If you know nothing else about Andy Warhol, the legendary pop artist, you have probably heard the oft-quoted wisecrack that “in the future, everyone will be world-famous for 15 minutes.” No one knew it better than Warhol himself. As the late Arthur Danto says in his 2009 book titled after the legendary artist, “he became an icon. He became part of the culture to be celebrated.” It is clear that this is no less true for Danto, who approaches this book as a love letter of sorts. Not to Warhol, who died in 1987, nor to the nostalgia of Danto first discovering Warhol’s famous Brillo Box. While these are both present, Andy Warhol is more a tribute to the philosophical and cultural shifts the world underwent throughout the 60s, changes that make “Warhol so fascinating an artist from a philosophical perspective,” in Danto’s words. Directed at a less specialist audience, the book is far less rigorous than his now-iconic philosophical works—he references both The Transfiguration of the Commonplace and “The Artworld,” but there are plenty of others. Insomuch as it is enjoyable pop-philosophy by a master, it is a good thing; but as this pop character reveals how dated his tone can seem a decade later, it is not.
Prior to Andy Warhol, Danto explains, philosophy of art focused on the question “What is art?” While competing theories were proposed – Transfiguration focuses on Plato’s theory of mimesis, or imitation—all fit under this larger heading of defining art. Once Andy Warhol appeared, the question exploded, becoming, instead: “Given two objects that look exactly alike,” as Warhol’s Brillo Boxes visual duplicates of household Brillo boxes, “how is it possible for one of them to be a work of art and the other just an ordinary object?” Those familiar with art history may recognize this problem in Marcel Duchamp’s infamous readymade urinal sculpture. Except that Duchamp was “antiretinal” and “interested in intellectual art” and Warhol was “political” and focused on “a celebration as art of what every American knows,” Danto does not satisfyingly address what differentiates them and how the view of art changed. But that he does not answer these questions is fine, since Andy Warhol is, again, a love letter. “For that I must direct the reader to my collected writings,” he notes. Ending his philosophical treatment is the story of American art critic Peter Schjeldahl who, seeing Warhol’s work while in France, “realized … he was in the wrong country, and immediately made plans to return to America, where art was real.”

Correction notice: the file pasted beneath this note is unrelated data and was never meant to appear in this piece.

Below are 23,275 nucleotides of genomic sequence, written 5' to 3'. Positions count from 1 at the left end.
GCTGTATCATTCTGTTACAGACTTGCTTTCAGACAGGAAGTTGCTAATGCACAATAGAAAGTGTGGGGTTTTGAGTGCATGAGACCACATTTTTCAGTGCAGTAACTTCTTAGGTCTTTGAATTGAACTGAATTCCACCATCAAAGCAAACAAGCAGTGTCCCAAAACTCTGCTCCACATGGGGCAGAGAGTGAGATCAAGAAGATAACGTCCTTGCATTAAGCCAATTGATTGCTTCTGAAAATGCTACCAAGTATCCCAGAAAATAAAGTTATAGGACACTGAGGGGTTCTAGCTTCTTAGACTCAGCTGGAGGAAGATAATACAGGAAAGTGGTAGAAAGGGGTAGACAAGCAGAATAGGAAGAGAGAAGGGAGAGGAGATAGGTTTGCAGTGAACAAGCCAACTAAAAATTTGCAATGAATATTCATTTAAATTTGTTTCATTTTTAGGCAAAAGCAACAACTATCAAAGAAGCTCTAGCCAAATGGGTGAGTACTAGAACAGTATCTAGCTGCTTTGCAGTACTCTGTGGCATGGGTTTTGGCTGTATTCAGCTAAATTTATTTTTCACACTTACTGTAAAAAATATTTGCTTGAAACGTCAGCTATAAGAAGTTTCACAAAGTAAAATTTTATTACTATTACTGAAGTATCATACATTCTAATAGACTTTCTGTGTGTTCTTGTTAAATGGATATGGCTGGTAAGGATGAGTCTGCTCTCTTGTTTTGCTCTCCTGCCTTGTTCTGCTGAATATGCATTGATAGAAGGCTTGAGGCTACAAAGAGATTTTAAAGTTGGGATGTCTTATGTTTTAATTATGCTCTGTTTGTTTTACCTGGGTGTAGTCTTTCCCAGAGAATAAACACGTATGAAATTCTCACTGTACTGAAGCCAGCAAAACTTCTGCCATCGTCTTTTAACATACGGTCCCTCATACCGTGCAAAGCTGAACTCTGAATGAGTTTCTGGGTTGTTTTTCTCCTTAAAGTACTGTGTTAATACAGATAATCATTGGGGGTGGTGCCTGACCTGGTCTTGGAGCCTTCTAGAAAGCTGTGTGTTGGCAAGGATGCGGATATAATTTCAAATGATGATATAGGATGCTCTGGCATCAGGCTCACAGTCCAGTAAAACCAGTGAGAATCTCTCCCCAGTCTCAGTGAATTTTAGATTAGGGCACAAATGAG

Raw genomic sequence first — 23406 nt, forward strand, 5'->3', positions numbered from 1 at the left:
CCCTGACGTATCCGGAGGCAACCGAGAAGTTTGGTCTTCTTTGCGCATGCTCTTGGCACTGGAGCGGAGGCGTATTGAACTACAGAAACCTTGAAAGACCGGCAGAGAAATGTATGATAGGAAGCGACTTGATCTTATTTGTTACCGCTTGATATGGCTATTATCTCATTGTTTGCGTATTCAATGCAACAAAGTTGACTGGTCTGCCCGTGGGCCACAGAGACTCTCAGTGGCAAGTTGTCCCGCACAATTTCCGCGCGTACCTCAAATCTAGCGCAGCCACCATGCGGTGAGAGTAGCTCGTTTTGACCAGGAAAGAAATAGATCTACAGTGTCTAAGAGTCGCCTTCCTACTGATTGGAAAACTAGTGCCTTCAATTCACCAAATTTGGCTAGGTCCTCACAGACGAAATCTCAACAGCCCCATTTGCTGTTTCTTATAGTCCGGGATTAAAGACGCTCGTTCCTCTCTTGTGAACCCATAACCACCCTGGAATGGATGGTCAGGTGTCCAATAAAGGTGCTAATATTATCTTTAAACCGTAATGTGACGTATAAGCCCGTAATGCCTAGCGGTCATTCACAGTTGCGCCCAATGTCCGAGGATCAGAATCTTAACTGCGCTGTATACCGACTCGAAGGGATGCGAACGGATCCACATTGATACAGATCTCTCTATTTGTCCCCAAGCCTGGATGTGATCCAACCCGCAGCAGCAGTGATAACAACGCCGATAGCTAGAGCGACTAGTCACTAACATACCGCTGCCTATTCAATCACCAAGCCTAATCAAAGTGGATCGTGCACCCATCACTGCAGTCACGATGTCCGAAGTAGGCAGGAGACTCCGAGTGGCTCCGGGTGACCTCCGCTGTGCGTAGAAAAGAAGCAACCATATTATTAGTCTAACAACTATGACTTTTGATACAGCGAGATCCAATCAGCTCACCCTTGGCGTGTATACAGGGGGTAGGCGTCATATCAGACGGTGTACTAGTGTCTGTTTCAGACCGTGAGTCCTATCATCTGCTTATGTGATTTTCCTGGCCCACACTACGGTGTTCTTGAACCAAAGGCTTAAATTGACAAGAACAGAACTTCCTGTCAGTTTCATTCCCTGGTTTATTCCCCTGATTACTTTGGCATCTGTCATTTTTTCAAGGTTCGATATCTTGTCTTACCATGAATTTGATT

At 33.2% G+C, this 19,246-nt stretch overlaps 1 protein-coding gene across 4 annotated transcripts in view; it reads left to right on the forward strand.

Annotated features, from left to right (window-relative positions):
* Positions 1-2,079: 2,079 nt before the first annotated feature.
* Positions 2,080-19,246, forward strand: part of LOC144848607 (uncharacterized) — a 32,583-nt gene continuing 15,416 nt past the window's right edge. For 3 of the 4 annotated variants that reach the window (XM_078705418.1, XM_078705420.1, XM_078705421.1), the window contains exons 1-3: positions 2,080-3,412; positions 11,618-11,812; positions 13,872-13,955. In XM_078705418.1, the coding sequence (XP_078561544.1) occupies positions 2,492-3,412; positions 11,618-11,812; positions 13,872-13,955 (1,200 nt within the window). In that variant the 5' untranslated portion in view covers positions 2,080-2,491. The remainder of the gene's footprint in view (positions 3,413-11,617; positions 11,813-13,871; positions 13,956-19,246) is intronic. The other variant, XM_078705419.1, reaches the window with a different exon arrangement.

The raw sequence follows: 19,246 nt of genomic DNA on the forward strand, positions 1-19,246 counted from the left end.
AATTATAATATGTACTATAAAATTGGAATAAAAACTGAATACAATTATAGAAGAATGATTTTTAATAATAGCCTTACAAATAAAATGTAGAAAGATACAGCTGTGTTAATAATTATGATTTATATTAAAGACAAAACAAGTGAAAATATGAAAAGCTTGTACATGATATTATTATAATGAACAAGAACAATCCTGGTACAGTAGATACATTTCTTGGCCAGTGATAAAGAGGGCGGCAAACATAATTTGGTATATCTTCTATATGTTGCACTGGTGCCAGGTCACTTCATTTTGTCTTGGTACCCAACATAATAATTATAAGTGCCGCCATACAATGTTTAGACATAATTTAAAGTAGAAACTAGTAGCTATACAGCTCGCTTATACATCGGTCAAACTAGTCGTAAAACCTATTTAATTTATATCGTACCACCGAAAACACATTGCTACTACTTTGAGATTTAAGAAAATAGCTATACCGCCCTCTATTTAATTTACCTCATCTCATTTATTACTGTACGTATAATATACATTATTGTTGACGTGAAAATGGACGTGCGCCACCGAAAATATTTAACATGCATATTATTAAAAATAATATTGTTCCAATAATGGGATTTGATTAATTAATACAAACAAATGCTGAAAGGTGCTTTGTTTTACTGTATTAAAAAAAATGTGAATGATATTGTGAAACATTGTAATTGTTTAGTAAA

And while Danto’s philosophy of art has its critics, it is in this mutual “celebration as art of what every American knows” that Andy Warhol makes the most discomforting postures. Several times he refers to how Warhol loved that “no matter who you are, you cannot get a better can of soup than the next person.” Decades after the postwar boom, in a time of startling economic inequality, this sounds like a parody of Anatole France’s “the law, in its majestic equality, forbids the rich and the poor alike … to steal bread.” This is not helped by the fact that in our time, when Keurig boycotts Fox and Fox viewers counter-boycott Keurig, the idea that someone “as a business artist … did not let politics get in the way” is unsettling. Nonetheless, it is impossible to disagree with Danto when he says that Warhol “did for American society what Norman Rockwell had done.” His work did not only beam the American art television-like into every home across the globe, but the qualities above that have aged Danto’s euphoria are the very qualities which, he notes, Warhol depicted with equivalent euphoria:
He represented the world that Americans lived in by holding a mirror up to it, so that they could see themselves in its reflection. It was a world that was largely predictable through its repetitions, one day like another, but that orderliness could be dashed to pieces by car crashes and outbreaks that are our nightmares: accidents and unforeseen dangers that make the evening news and then, except for those immediately affected by them, get replaced by other horrors that the newspapers are glad to illustrate.
It is hard not to laugh when he transitions from this ambivalent posture to seeing this perspective as “a world of little people—us—with the imperfections that gnaw at us … imperfections that afflict even the stars and celebrities … even though we envy them,” returning us to the ill-fitting paean that is much of reading Andy Warhol in 2019.
It is difficult to imagine Danto would be overly upset by this. In his essay “The Artworld” he explains how “to see something as art requires something the eye cannot decry—an atmosphere of artistic theory, a knowledge of the history of art: an artworld.” This logic could naturally extend to the world outside art. Just as Duchamp could not have seen Brillo Boxes as art because the atmosphere was not conducive to see it as such, it might be said that the atmosphere was not there in 2009 to see the problems inherent in a post-Warhol world. Ironically though, there also remains a ray of American optimism, the light of the “world of little people—us.” “Not everything is possible at all times,” Danto says in Andy Warhol, abbreviating his theory from “The Artworld.” “The history of art opens up new possibilities all the time.” And yet there is also a universal uplift, an under-explored but vital religious thread. Advertising mimics religion’s “vision of human beings as deficient and as needy” with its assumptions of “suffering and its radical relief.” Warhol’s art, advertising in subject and substance, was, therefore, a vision of suffering and its radical relief. “The message of saviors…translated into the universal language of cheap American advertisements.” Whether this is the historical Warhol or Danto’s Song of Songs is left to the reader to decide.